In the midst of their disappointment, the team found a silver lining. Five of the frogs managed to clear the fungus on their own. “That’s pretty unheard of in golden frogs,” says Becker. When he focused on these animals, he found that they differed from those that died, in the groups of bacteria on their skin and the chemicals that those bacteria produced.

What are these microbes? Do they actually protect against Bd or are they indicators of some inherent resistance, perhaps some immune genes that both resist the fungus and select for specific skin microbes? If they do protect against Bd, would they do so in the wild? Are they part of a golden frog’s natural repertoire, or did they only start colonising these animals in captivity? The team is now working to answer these questions. Becker is sampling 200 of golden frogs at Maryland Zoo in Baltimore to see if he can find these potentially protective communities, and then apply them to other frogs to see if they also become Bd-resistant.

The concept of using probiotics to protect amphibians (and perhaps other animals at risk from widespread epidemics, like bats) makes sense. Many animals, from humans to corals, carry skin microbes that protect us from incursions by disease-causing species, by secreting natural antibiotics, mobilising our immune systems, and simply filling up niches that the invaders might otherwise exploit.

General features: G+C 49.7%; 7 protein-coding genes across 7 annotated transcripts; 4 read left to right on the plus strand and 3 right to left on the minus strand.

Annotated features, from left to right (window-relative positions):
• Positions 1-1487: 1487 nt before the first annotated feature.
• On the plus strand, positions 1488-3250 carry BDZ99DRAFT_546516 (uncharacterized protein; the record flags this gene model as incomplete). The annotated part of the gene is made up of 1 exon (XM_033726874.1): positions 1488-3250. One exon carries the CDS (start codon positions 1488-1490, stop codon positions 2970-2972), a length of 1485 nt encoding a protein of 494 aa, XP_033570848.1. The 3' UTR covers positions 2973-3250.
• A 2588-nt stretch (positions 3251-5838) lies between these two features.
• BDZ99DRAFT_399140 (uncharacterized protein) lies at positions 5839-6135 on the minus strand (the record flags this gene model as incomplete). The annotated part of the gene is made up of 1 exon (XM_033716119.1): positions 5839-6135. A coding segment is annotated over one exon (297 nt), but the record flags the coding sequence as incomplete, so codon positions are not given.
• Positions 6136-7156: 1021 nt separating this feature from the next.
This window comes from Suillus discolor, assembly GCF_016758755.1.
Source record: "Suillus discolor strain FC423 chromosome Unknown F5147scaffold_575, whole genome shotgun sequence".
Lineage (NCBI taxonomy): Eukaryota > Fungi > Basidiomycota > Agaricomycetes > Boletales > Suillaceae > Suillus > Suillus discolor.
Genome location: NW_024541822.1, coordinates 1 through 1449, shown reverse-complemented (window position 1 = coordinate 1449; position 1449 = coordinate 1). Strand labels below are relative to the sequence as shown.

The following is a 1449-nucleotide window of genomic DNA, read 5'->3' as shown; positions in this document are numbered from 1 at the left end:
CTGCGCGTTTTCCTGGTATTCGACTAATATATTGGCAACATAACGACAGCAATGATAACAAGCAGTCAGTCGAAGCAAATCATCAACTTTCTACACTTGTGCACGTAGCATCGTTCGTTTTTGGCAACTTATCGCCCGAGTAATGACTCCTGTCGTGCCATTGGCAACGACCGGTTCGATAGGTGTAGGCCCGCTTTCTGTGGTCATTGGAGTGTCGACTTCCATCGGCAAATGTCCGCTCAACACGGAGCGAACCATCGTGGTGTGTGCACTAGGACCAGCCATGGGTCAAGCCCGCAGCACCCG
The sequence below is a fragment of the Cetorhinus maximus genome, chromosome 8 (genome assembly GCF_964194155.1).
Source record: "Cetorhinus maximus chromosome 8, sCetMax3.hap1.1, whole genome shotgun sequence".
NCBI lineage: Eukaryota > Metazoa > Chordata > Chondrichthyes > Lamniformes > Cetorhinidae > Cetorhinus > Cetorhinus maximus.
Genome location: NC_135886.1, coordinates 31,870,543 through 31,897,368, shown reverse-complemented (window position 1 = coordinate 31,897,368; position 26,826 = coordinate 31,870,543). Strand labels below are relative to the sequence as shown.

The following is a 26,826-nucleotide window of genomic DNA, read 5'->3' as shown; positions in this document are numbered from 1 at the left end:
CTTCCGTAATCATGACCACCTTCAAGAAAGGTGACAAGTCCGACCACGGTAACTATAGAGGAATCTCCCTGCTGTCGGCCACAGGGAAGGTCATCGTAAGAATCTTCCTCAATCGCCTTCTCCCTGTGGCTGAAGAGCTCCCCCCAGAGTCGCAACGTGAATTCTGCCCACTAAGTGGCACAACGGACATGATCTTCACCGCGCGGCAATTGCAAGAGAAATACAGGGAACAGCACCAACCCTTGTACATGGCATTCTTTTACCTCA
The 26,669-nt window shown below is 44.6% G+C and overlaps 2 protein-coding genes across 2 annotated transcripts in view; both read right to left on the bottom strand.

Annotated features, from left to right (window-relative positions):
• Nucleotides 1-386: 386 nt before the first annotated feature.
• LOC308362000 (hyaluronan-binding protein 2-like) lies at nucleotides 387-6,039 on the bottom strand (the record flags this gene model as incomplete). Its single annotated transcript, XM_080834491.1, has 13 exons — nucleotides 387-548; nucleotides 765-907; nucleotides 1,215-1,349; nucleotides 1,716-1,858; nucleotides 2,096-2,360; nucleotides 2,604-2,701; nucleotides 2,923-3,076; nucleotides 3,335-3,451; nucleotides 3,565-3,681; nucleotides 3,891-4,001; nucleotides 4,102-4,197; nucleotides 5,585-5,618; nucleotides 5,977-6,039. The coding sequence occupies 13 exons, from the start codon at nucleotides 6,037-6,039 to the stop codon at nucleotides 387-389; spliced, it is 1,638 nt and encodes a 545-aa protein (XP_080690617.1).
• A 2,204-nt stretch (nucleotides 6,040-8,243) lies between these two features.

But our own experience with probiotics, and Becker’s frog experiments, tell us that deploying these seemingly beneficial bacteria is easier said (and marketed) than done. Probiotics may help to save the frogs but it’s unlikely that we’ll see a one-size-fits-all solution, and the same could be said for the use of microbes in human medicine.


There will be more about frogs and conservation probiotics in my book, I Contain Multitudes, out next year.

Reference: Becker, Walke, Cikanek, Savage, Mattheus, Santiago, Minibiole, Harris, Belden & Gratwicke. 2015. Composition of symbiotic bacteria predicts survival in Panamanian golden frogs infected with a lethal fungus. Proc Roy Soc B

More on Bd:

Update: The post originally said that the 200 golden frogs that will feature in upcoming experiments were at the Smithsonian; they actually live at Maryland Zoo in Baltimore.